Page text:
Details, details, details

We are surely and squarely into autumn at 118 Henry Street. Friday was Carole’s and my anniversary. We both have been so busy, neither one of us remembered until Carole’s sister posted on Spacebook about it.


That’s us on our 100th anniversary, October 30, 2104

For a visual retrospective of the wedding, click here.

Yesterday was Halloween, a pretty big deal here in Chester. Carole and DeShawn dressed up and we went trick-or-treating down York Street. I live with these two:


Trampling the antique hurricane lilies

Today, I did the touchup painting and final finishing in the kitchen annex. Mostly, this was painting the baseboard and toe molding, a little paint on the windows, and some small spots on the walls.


Part of the ready kit

The arrow points at one of the indispensible tools at 118 Henry Street, a paint stirring rod for electric drill. Getting paint to match when doing touchup is especially important, thorough mixing is the secret. 

Before painting, we use painter’s caulk to fill in all the gaps in the woodwork. This eliminates the dark shadow lines where old, uneven, and beautiful trim work come together. Even with the tape, an angled bristle trim brush and good technique are slopping of paint at this stage!


Taping the baseboard


Still life with tape…I love the sunlight in this room

After the paint is dried and the tape removed, there is a little work around the edges with a moist cloth to remove any paint that has seeped onto the floor.

Touching up paint on the walls can be either very easy or more complicated. If the wall surface is scratched into the plaster (say if you are moving a ladder out of the room in too big a hurry), regular paint will not adhere to the powdery, chalk-like inside of the crack.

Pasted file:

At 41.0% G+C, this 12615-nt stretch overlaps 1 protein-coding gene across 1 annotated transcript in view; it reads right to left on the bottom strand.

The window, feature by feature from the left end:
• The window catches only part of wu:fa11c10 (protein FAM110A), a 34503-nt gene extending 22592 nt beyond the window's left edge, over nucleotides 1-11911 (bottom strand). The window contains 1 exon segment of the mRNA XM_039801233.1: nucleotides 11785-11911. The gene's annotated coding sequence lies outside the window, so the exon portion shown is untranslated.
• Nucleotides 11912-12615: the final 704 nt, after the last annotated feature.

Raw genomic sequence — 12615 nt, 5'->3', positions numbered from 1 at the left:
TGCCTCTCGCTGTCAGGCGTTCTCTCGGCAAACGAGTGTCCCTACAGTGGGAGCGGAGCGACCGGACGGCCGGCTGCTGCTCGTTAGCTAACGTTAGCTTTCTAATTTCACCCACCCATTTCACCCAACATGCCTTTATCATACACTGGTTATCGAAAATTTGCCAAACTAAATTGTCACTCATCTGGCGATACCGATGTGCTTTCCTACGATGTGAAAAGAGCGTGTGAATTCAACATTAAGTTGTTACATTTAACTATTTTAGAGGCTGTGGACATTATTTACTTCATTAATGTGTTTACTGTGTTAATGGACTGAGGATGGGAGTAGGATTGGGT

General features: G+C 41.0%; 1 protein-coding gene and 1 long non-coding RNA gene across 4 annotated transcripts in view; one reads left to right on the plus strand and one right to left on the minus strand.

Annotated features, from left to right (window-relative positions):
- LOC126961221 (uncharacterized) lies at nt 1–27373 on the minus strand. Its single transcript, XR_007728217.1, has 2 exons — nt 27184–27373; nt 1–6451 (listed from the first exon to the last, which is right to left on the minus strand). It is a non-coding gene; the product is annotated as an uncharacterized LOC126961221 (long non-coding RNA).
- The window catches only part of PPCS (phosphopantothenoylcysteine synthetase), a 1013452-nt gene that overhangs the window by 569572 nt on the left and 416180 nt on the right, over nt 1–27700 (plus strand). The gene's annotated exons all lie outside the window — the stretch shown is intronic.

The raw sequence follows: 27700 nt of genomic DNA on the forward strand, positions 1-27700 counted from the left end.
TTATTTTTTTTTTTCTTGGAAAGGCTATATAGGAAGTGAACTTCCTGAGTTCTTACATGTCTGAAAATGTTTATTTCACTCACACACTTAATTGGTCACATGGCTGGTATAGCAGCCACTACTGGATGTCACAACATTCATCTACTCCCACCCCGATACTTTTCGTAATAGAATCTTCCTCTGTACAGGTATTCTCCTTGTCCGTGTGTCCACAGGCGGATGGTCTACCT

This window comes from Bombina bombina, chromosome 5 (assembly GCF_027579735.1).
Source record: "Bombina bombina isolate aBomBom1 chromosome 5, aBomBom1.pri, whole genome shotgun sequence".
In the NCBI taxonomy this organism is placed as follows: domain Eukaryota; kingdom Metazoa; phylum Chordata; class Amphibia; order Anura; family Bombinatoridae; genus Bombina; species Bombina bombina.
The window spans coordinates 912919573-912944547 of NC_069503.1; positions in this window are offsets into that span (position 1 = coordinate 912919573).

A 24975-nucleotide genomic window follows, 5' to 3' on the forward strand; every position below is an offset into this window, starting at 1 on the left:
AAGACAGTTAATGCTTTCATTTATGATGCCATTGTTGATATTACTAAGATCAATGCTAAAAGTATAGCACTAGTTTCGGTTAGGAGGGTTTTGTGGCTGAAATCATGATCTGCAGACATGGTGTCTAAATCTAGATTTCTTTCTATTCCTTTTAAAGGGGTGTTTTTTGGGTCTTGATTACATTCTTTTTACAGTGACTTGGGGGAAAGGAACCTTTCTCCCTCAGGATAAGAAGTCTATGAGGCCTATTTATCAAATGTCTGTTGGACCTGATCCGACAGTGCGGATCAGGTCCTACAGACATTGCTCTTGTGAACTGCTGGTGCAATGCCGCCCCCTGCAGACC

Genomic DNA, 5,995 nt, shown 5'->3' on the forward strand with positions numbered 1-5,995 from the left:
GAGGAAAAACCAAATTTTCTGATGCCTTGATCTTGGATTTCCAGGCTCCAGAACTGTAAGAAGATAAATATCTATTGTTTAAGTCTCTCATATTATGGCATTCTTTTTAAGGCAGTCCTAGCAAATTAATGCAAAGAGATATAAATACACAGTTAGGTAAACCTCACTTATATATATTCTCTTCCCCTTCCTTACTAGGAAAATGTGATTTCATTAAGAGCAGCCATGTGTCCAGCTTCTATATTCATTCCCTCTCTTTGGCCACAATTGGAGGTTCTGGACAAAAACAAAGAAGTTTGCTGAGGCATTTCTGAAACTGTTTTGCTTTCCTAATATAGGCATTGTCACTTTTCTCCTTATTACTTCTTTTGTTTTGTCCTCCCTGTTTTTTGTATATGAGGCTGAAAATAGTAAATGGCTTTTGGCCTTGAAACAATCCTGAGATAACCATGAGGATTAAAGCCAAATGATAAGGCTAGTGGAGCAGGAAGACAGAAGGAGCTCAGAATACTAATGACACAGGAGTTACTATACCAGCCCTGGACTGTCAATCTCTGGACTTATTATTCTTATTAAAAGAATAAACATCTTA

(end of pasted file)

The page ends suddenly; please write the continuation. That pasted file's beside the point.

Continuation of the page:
There are a couple of ways to screw this up. One is to apply paint directly to the scratch. The other, more plausible way, is to try using a latex based primer before touching it up. Both of these approaches will lead to exfoliation of the paint because of the unconsolidated nature of the scratch innards. There just isn’t enough moisture in the paint to re-harden the plaster.

To avoid de-lamination of the paint, the insides of the scratch have to be stable. For a really long, or especially deep crack, either spackle it or use an oil base primer. Then wait 24 hours…

For a small crack like this one, I will use white Elmer’s glue to fill it in. A little dab of glue, wiped clean with a damp cloth and I’m painting it within an hour.

Another area of house restoration where details matter is in energy efficiency. This publication from the federal government’s EnergyStar program is excellent in describing how all the little holes add up to big energy loss.

After taking care of the attic spaces, the next biggest source of air infiltration is around electrical outlets and under doors. Here is an example from our house:


Outlets before and after

As you can see in the vintage, 1930 outlet above, there is a huge gap between the baseboard and the box holding the outlet. This is a serious source of air infiltration.


Blocking the air

We attack this 2 ways. To stop air from coming in around the box, more painter’s caulk. To stop air from coming in through the box, we use these outlet insulators under the wall plate.

Truth be told, we buy white, paintable caulk by the carton of 12 tubes. There are days where we will use 2-3 tubes.

Finally, the “Aww…” picture of this cold, wet autumn day:


Huddled together for warmth upstairs in the west bedroom